I’m about to conclude another year as a judge in the Writer’s Digest Self-Published Competition.
As in other years, the entries represent a range of what’s good and bad about self-published books. From each batch of 25 books, I must choose the top two to “bubble up” to the next round of judging. The choice is often difficult because I have too many that really are good. (Only one year was I overwhelmed with mediocrity and ultimately chose based on which two books had the fewest errors.) But, as always, I find myself thinking over and over: “Oh, this book could have been so good if only the author had hired an editor.”
I’ll back up a little. With self-published books, the author is paying to produce the book. So to produce a very clean, error-free book at the end, the author should have someone edit the book. But to hire someone means that the editor’s fee has to come out of the author’s own pocket.
Over the years, I have intuitively known that I cringe every time I see that the author has thanked someone for editing his or her book right up front in the acknowledgments, because I frequently turn the page and find a mistake right off the bat.
The clean, error-free books usually don’t have any editor acknowledged. This year I had an epiphany: that’s probably because the author hired an editor or proofreader and had to pay for the services. The author probably wasn’t feeling grateful but got a clean book out of the deal.
One year, an author thanked his mother for editing his book. I died a little inside. On the next page was the “forward” (which was spelled “foreward” on the cover of the book itself). It was a fantastic book! The mistakes killed me — it killed the book, too.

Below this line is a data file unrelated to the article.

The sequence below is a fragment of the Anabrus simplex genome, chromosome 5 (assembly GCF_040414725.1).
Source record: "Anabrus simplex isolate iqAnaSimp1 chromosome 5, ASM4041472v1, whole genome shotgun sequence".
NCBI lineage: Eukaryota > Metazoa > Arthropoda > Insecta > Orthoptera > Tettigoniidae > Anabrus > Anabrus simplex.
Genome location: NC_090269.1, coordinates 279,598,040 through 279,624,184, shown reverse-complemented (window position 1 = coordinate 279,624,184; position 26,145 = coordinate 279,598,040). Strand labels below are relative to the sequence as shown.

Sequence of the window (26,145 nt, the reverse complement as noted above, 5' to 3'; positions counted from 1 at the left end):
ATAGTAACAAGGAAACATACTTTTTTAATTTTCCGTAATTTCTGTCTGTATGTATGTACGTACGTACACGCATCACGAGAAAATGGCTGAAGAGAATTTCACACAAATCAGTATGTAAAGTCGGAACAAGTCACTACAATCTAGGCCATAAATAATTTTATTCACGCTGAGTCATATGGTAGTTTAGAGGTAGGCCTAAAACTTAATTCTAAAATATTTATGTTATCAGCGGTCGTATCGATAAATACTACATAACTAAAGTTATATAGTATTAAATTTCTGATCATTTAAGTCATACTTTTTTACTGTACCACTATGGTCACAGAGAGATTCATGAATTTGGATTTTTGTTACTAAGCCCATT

Another year, an author thanked his former English teacher for correcting the manuscript for him and gushed about what a great job she did. (I’ll save for another day my diatribe about the paradigm of “correcting” a manuscript and the implication that the author is wrong.) Sure enough, mistakes immediately followed.
English teachers are skilled in the “genre” of English classes. By chance, they might also know something about publishing. If you needed your taxes done, would you take all your receipts back to your old math teacher? He or she might, coincidentally, be an accountant — but that’s not what math teachers are trained to do.
The publishing world is different from the English classroom. For example, the “Bible” for the English teacher is the Modern Language Association’s MLA Handbook for Writers of Research Papers 7th Edition. Most publishers do not use MLA for their style guide; they’re more apt to use Chicago, Associated Press, Words Into Type or one particular to their industry.
The WD contest is not the only place I see this confusion over roles. In my own business, I often encounter clients or potential clients (or people I don’t want as clients) who say, “Oh, I don’t need your services. I’ll just ask my _________ to read my manuscript.” You can fill in that blank with the aforementioned English teacher or English grad student, secretary, wife or mother.
When I was studying for my master’s degree in English (with a concentration in editing and publishing), I learned that some studies have shown a connection between the association (in people’s minds) of women having neat handwriting and the assumption that therefore they make good writers. This assumption then, according to the research, has carried on throughout several decades. That is why we supposedly find more women in the writing professions.
It’s an interesting thought and I don’t know if I buy into it. I do know from practice, however, that whenever people say they don’t need me as an editor, it’s a woman’s name they offer up.
Some people's knowledge of today's publishing standards is as up to date as this typewriter.
Nevertheless, to these people I advise: before you hand her your manuscript to edit, ask her how many spaces she puts after a period. If she says “two,” tell her to go back to her typewriter. She’s not the editor for you.
And if she says “too” and signs it “love, Mom,” tell her you don’t want to add to her work load. Take her out to dinner instead.
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